We live in a world where we all have our own photo studio, film equipment and media channel in our pocket. We can take photos and videos in minutes and share them with the world. But wait a minute! Is that really what everyone wants? Sure, we’ve all heard the slogan “Out and Proud!” but not everyone wants that. And for some, it really is a matter of safety, even here in Austria.
So how can we find ways to respectfully deal with community and privacy issues, what are your rights to your own image, how can we still share our impressions on social media and what are real do’s and don’ts when it comes to nude pictures and sexting.
You have a right to your picture!
As a rule, you have to ask for the consent of everyone in a picture, especially if you want to publish it. In LGBTIQ contexts, it’s even more important to get everyone’s consent, because even if you think you live in a “free country,” you can put people in danger by outing them. This is a very serious matter that we should not joke about.
There are various threats to people such as being attacked online or in real life, even blackmail can be the case. So yes, don’t post anything without asking every single person who is in a photo or video first. If you still posted something without someone’s consent, the person (especially with personal issues, like being LGBTIQ) has the right to ask you to delete it. But again, Do not take or post a photo without asking the person first.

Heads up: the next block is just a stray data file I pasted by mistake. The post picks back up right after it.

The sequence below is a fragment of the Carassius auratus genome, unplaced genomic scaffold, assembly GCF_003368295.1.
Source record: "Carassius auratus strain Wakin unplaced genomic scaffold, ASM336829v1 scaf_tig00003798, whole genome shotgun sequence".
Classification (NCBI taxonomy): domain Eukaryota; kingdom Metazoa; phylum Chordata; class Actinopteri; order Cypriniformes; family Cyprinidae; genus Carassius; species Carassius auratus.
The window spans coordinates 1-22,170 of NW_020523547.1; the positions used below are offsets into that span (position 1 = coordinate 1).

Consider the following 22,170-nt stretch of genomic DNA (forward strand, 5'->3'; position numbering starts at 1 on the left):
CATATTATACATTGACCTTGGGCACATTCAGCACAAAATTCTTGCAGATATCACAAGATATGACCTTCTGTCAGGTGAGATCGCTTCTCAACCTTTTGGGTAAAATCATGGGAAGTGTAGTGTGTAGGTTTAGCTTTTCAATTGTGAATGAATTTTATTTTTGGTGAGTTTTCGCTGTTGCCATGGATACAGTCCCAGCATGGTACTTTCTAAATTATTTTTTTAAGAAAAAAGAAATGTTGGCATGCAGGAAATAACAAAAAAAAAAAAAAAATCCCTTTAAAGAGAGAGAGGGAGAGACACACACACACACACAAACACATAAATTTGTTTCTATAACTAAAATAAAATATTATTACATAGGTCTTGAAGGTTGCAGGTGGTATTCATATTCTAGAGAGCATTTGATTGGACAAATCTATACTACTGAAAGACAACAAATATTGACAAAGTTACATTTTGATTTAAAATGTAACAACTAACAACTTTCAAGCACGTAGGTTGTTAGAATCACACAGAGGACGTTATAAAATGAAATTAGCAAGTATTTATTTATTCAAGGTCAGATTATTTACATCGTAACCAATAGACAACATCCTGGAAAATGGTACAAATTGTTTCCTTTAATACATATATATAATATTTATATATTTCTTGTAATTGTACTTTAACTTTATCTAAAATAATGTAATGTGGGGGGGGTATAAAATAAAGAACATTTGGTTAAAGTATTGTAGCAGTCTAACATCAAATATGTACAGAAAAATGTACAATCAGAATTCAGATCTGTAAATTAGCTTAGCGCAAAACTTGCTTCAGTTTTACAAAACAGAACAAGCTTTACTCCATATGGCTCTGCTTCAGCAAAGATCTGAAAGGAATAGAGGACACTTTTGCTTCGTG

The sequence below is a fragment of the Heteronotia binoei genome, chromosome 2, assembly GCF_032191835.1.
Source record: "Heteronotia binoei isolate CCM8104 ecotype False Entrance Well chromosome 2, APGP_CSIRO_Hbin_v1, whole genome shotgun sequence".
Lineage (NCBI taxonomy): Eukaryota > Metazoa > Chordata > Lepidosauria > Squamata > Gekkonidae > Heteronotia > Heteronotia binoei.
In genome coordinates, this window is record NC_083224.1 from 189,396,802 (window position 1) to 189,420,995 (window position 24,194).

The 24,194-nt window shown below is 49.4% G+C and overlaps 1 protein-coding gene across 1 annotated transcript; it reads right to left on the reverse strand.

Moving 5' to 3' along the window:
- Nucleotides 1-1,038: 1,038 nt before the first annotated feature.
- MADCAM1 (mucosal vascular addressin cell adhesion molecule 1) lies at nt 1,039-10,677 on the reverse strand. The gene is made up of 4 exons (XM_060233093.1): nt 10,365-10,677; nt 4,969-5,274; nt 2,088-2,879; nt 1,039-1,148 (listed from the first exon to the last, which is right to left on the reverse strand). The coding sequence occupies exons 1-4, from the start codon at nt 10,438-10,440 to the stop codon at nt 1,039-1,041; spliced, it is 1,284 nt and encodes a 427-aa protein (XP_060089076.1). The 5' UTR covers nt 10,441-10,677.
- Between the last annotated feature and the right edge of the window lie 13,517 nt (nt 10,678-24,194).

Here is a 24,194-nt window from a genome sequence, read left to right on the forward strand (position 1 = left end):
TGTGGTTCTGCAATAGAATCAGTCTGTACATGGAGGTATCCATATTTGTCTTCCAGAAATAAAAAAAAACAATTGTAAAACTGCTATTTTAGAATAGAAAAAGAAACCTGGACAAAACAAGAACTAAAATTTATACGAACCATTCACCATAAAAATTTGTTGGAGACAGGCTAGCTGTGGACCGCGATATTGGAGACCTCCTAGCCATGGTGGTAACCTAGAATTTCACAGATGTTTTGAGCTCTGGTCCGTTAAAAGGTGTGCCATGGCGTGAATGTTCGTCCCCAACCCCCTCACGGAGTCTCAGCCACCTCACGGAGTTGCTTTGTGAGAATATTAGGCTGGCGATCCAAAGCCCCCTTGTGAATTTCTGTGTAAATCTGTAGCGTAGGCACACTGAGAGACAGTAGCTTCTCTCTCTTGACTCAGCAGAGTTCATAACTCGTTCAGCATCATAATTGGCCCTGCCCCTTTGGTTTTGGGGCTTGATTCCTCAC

I want to see your body – send me pictures!
Sexting (e.g. sending sexual pictures in chats like Whatsapp or Grindr) is very common. Before you send nude pictures of yourself, ask the person if they would like to receive such a picture of you. It can also be safer not to send a nude picture where someone can recognize you.
You may not take or send nude photos of people without their permission. In some cases, it may be punishable, for example, if you threaten to send nude pictures to a third person in order to force someone to have sex, for example.
Children and minors (under 18) are especially protected. Minors can send nude pictures to each other when they are together, but it is punishable to keep nude pictures after you have broken up. If you are over 18, it is definitely a criminal offense to possess or share nude pictures of someone under 18.